As compared to the prior art, the inventive blade 10 is thinner near the tip 40 making the initial incision less expansive than is the case with prior art blades. Unlike skewed facet-style blades with parallel sharp lengthwise sides, the inventive blade 10 with unsharpened sides 17 and 19 can easily be repaired by simply re-lapping the facets near the tip of the blade on the top and bottom, which facets comprise the generally triangular surfaces 45 and 71. There are no sharp edges that could be damaged or that would require re-lapping. Thus, re-sharpening of the inventive blade does not result in loss of blade width. Use of the hard coating on a metal substrate dramatically increases blade life from the usual two to six uses before disposal.
As such, an invention has been disclosed in terms of a preferred embodiment thereof which fulfills each and every one of the objects of the invention as set forth hereinabove and provides a new and useful ophthalmic surgical blade having hard single bevel edges of great novelty and utility.
Of course, various changes, modifications and alterations in the teachings of the present invention may be contemplated by those skilled in the art without departing from the intended spirit and scope thereof.
As such, it is intended that the present invention only be limited by the terms of the appended claims.
|Cited Patent||Filing date||Publication date||Applicant||Title|
|US4720918 *||Jun 4, 1986||Jan 26, 1988||Curry Francis R||Razor blades|
|US5201747 *||Feb 20, 1992||Apr 13, 1993||Douglas Mastel||Ophthalmological surgical instrument having a triple edge tip|
|US5203865 *||Aug 23, 1990||Apr 20, 1993||Siepser Steven B||Surgical knives for use in ophthalmic surgery|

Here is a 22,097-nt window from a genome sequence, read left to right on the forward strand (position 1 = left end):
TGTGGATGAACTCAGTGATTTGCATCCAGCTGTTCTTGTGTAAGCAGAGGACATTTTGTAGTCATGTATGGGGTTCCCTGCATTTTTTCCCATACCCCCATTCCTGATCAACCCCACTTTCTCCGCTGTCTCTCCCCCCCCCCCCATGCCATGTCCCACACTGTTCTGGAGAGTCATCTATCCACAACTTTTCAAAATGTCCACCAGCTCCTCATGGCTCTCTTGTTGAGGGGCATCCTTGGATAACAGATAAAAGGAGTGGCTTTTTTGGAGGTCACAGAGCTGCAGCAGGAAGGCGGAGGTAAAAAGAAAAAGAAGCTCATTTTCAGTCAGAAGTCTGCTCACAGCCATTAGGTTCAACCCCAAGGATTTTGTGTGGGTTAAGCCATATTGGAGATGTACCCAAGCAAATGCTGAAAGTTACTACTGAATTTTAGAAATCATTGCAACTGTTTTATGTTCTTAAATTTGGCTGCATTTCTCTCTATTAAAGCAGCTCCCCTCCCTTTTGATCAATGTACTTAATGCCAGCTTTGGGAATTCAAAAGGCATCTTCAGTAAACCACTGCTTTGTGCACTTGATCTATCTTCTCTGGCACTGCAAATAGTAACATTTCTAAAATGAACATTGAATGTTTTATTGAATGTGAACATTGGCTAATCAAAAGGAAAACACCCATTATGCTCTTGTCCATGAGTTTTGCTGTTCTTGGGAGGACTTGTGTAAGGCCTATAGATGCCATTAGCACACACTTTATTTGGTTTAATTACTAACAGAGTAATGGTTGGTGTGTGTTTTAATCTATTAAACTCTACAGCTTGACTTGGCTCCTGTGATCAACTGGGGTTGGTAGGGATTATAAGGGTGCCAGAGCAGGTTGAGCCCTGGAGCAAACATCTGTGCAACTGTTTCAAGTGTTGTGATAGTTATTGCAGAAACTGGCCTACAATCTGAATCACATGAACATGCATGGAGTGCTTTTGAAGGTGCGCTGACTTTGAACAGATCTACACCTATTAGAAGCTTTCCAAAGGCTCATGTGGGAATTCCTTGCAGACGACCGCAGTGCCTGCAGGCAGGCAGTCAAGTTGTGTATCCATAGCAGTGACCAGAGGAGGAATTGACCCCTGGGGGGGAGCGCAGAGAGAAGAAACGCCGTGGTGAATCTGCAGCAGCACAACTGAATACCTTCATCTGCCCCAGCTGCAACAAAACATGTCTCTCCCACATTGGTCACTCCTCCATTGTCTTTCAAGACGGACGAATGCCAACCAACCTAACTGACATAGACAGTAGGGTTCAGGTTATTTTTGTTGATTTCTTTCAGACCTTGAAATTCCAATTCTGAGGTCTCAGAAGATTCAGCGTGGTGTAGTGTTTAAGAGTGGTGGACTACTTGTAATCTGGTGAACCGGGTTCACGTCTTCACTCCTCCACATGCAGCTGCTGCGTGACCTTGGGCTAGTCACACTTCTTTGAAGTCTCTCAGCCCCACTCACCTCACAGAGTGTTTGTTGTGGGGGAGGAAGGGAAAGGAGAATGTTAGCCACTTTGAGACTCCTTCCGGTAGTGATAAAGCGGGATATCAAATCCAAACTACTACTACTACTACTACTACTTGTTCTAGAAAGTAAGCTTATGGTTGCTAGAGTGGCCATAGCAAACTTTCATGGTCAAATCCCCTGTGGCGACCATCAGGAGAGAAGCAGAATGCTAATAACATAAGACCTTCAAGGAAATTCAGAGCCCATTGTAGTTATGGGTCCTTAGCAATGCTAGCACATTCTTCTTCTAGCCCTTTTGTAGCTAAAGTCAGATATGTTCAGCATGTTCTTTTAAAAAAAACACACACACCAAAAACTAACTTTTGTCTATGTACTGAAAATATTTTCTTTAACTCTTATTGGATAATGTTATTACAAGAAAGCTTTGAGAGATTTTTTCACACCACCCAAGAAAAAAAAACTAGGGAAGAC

|US5217476 *||Oct 1, 1991||Jun 8, 1993||Medical Sterile Products, Inc.||Surgical knife blade and method of performing cataract surgery utilizing a surgical knife blade|
|US5222967 *||Apr 8, 1992||Jun 29, 1993||Magnum Diamond Corporation||Keratorefractive diamond blade and surgical method|
|US5352233 *||Feb 9, 1993||Oct 4, 1994||Anis Aziz Y||Scalpel and technique for using scalpel|
|US5370652 *||Oct 8, 1992||Dec 6, 1994||Kellan; Robert E.||Surgical knife blade for making sutureless incisions in the eye and methods therefor|
|US5376099 *||Oct 20, 1993||Dec 27, 1994||Kmi, Inc.||Undercut diamond surgical blade and method of using the same|
|US5423840 *||Jun 28, 1993||Jun 13, 1995||Chiron Vision Corporation||Keratorefractive diamond blade and surgical method|
|US5619889 *||Oct 11, 1994||Apr 15, 1997||Fed Corporation||Method of making microstructural surgical instruments|
|US5713915 *||Nov 15, 1996||Feb 3, 1998||Rhein Medical, Inc.||Surgical knife blade|
|RU1424814A *||Title not available|
|1||*||Apr. 1997, Connor, Temporal Limbal Incisions.|
|2||*||Apr. 1997, Ernest, A Corneal Incision You Can Be Comfortable With.|
|3||*||Apr. 1997, Fish, An Alternative to Clear Cornea.|